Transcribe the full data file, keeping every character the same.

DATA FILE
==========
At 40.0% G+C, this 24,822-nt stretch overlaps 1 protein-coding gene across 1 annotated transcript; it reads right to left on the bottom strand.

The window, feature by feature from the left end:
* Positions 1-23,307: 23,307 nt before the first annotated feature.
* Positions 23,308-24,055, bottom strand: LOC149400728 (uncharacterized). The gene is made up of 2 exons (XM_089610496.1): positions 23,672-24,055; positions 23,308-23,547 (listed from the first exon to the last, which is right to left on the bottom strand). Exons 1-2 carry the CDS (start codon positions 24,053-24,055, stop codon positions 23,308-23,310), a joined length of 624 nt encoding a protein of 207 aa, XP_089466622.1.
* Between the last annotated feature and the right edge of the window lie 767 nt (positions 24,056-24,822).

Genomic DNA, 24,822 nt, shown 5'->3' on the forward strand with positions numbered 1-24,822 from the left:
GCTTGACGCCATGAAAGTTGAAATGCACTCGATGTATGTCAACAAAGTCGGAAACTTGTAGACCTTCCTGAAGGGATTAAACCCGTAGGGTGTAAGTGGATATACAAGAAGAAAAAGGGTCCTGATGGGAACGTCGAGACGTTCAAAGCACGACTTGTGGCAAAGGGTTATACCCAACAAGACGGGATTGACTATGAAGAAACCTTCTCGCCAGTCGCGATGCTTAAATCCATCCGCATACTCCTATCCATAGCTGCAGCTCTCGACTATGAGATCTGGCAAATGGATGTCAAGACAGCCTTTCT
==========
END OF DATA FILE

At 40.0% G+C, this 24,822-nt stretch overlaps 1 protein-coding gene across 1 annotated transcript; it reads right to left on the bottom strand.

The window, feature by feature from the left end:
* Positions 1-23,307: 23,307 nt before the first annotated feature.
* Positions 23,308-24,055, bottom strand: LOC149400728 (uncharacterized). The gene is made up of 2 exons (XM_089610496.1): positions 23,672-24,055; positions 23,308-23,547 (listed from the first exon to the last, which is right to left on the bottom strand). Exons 1-2 carry the CDS (start codon positions 24,053-24,055, stop codon positions 23,308-23,310), a joined length of 624 nt encoding a protein of 207 aa, XP_089466622.1.
* Between the last annotated feature and the right edge of the window lie 767 nt (positions 24,056-24,822).

Genomic DNA, 24,822 nt, shown 5'->3' on the forward strand with positions numbered 1-24,822 from the left:
GCTTGACGCCATGAAAGTTGAAATGCACTCGATGTATGTCAACAAAGTCGGAAACTTGTAGACCTTCCTGAAGGGATTAAACCCGTAGGGTGTAAGTGGATATACAAGAAGAAAAAGGGTCCTGATGGGAACGTCGAGACGTTCAAAGCACGACTTGTGGCAAAGGGTTATACCCAACAAGACGGGATTGACTATGAAGAAACCTTCTCGCCAGTCGCGATGCTTAAATCCATCCGCATACTCCTATCCATAGCTGCAGCTCTCGACTATGAGATCTGGCAAATGGATGTCAAGACAGCCTTTCT